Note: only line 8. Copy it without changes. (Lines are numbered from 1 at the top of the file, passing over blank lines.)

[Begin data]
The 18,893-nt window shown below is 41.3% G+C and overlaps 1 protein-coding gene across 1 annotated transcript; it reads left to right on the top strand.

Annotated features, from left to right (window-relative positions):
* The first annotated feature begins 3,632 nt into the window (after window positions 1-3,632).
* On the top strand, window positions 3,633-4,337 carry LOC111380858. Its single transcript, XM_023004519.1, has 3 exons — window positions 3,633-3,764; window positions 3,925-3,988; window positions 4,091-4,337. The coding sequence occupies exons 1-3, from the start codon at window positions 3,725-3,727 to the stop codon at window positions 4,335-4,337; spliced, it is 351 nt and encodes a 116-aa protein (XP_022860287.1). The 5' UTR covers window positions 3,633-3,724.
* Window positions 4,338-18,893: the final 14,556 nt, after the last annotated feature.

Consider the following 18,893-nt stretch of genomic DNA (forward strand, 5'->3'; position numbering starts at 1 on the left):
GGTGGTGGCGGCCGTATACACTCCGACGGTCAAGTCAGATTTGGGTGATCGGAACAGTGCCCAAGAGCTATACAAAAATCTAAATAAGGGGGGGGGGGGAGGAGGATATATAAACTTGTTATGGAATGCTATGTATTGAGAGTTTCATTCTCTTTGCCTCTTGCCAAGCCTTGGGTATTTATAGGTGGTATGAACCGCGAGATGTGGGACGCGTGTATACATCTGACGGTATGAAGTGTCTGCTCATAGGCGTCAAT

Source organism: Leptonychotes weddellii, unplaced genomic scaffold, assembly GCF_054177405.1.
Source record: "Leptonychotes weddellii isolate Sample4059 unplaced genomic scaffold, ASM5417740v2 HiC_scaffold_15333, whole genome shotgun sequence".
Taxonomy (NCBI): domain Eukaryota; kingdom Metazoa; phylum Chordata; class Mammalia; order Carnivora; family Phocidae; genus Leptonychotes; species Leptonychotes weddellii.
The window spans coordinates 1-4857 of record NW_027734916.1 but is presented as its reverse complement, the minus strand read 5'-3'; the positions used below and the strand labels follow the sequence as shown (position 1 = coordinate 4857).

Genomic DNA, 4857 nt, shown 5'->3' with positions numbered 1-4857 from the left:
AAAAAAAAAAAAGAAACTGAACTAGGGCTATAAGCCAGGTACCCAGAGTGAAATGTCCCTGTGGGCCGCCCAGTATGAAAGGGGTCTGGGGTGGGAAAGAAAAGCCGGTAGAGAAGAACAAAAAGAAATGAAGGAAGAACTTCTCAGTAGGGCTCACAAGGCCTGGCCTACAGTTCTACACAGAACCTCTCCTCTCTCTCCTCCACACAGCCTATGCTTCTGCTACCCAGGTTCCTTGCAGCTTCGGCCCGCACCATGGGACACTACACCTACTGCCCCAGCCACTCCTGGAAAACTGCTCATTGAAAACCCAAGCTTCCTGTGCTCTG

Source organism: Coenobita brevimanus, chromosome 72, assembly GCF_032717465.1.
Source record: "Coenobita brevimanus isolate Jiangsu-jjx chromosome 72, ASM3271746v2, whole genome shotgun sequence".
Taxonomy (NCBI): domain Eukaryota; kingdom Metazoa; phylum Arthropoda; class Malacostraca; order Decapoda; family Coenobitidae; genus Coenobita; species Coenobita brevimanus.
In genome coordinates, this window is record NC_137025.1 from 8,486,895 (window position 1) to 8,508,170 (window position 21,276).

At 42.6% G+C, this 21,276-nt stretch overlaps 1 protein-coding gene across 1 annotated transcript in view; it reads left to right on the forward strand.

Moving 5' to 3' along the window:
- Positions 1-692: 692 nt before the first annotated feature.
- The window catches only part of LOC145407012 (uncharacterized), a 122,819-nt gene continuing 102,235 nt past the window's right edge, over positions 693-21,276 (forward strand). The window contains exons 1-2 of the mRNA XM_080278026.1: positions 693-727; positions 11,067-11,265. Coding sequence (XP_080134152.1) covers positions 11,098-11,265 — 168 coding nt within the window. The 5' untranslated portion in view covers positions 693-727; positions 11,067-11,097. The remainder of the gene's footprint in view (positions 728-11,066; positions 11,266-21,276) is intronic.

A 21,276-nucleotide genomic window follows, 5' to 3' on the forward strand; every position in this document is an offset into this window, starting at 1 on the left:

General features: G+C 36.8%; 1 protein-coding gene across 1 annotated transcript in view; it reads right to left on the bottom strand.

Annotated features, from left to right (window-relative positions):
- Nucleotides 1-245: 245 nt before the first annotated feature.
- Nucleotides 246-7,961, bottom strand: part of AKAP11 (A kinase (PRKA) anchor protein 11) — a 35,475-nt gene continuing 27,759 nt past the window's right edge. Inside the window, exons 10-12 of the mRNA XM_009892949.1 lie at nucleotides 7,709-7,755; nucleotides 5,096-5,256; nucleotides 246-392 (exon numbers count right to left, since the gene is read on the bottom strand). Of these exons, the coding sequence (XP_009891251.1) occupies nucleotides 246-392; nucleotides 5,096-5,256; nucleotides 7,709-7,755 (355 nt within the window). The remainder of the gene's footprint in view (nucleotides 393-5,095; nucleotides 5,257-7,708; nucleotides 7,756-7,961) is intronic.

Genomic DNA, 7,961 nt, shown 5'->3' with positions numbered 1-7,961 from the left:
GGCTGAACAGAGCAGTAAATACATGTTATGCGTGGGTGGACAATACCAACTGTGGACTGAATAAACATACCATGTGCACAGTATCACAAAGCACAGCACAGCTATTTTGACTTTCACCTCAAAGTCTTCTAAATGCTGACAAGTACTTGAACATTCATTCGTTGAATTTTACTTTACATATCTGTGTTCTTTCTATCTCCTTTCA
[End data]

Source organism: Leptonychotes weddellii, unplaced genomic scaffold, assembly GCF_054177405.1.